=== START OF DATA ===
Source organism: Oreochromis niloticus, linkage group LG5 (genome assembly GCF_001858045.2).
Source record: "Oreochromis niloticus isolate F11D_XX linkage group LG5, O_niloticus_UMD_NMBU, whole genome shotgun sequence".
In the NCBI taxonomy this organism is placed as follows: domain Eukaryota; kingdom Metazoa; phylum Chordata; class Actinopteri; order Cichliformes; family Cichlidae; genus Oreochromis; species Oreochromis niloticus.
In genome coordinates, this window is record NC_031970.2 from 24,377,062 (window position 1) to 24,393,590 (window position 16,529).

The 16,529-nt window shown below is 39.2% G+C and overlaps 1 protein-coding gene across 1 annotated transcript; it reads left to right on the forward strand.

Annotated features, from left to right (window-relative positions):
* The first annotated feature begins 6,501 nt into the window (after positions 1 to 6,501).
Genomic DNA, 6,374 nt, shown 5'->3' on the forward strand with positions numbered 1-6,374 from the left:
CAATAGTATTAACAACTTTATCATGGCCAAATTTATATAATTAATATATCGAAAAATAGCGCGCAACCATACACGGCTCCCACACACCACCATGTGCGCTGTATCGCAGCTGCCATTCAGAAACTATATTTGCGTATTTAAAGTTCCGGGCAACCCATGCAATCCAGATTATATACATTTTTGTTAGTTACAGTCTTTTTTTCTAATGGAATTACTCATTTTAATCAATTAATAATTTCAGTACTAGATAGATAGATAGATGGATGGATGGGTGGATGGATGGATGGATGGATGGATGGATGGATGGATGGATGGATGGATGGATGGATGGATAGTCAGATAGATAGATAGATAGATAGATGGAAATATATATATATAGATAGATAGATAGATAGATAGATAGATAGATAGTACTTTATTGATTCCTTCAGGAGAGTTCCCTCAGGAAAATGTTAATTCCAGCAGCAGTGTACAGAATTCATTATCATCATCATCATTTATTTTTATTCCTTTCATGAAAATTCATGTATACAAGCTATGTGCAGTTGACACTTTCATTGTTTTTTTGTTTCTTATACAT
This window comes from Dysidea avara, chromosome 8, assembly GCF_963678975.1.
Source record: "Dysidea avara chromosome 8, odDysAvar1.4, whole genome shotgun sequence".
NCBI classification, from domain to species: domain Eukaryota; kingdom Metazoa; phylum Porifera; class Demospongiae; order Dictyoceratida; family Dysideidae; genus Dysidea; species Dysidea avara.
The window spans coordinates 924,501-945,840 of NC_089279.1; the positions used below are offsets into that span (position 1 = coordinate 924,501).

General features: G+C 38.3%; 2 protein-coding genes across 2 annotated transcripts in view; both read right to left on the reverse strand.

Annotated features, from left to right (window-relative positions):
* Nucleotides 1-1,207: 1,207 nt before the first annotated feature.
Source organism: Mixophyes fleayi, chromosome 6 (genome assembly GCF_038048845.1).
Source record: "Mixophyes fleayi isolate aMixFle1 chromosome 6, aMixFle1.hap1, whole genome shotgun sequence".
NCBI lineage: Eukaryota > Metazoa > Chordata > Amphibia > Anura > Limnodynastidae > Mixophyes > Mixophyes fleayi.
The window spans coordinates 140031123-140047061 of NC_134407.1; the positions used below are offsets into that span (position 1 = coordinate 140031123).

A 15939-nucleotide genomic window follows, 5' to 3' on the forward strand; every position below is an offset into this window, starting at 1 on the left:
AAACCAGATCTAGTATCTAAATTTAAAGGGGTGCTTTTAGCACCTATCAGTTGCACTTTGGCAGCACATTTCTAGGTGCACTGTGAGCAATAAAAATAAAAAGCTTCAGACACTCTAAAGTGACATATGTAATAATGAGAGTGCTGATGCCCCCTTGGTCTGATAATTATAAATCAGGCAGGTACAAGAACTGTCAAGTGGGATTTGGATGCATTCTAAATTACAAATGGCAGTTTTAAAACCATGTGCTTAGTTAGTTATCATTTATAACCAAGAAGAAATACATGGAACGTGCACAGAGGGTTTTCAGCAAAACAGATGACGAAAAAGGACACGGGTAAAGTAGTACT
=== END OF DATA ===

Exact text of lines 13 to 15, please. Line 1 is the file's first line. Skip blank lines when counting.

The window spans coordinates 924,501-945,840 of NC_089279.1; the positions used below are offsets into that span (position 1 = coordinate 924,501).

General features: G+C 38.3%; 2 protein-coding genes across 2 annotated transcripts in view; both read right to left on the reverse strand.

Annotated features, from left to right (window-relative positions):